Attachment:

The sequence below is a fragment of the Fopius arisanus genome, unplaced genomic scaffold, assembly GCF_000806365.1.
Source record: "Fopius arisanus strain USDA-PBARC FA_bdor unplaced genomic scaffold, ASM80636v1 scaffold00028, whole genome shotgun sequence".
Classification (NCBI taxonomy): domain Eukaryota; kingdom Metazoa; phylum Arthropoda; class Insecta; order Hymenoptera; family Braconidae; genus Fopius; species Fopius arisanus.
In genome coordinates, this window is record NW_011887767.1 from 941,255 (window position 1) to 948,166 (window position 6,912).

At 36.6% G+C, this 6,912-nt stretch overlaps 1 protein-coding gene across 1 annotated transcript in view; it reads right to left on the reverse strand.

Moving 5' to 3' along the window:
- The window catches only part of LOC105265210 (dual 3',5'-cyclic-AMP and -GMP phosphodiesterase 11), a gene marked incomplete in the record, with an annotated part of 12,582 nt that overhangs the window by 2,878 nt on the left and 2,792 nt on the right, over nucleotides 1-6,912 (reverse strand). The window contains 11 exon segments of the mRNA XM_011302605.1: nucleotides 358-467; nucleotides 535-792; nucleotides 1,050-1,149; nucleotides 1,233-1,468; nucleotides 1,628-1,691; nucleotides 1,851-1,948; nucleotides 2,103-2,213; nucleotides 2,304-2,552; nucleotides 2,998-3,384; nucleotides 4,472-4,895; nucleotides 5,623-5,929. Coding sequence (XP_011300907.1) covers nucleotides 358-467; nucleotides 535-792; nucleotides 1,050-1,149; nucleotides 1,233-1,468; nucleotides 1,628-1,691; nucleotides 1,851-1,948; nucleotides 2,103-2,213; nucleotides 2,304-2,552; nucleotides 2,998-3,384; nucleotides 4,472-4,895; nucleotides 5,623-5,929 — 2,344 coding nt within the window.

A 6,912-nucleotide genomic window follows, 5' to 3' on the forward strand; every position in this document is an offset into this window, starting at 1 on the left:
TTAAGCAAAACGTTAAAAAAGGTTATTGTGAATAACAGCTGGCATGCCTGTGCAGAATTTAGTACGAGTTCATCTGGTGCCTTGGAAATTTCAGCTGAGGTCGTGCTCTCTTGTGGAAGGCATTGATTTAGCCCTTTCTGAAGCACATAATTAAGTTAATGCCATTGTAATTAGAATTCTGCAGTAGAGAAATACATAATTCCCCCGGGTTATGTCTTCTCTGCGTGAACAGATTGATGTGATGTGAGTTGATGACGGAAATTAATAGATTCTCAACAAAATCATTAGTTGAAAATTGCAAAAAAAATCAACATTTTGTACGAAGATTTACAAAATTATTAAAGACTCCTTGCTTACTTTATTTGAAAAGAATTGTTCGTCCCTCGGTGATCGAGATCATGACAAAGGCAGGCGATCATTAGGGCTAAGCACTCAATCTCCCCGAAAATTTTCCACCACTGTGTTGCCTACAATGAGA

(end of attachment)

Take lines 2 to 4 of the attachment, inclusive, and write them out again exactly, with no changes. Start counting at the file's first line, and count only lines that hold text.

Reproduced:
Source record: "Fopius arisanus strain USDA-PBARC FA_bdor unplaced genomic scaffold, ASM80636v1 scaffold00028, whole genome shotgun sequence".
Classification (NCBI taxonomy): domain Eukaryota; kingdom Metazoa; phylum Arthropoda; class Insecta; order Hymenoptera; family Braconidae; genus Fopius; species Fopius arisanus.
In genome coordinates, this window is record NW_011887767.1 from 941,255 (window position 1) to 948,166 (window position 6,912).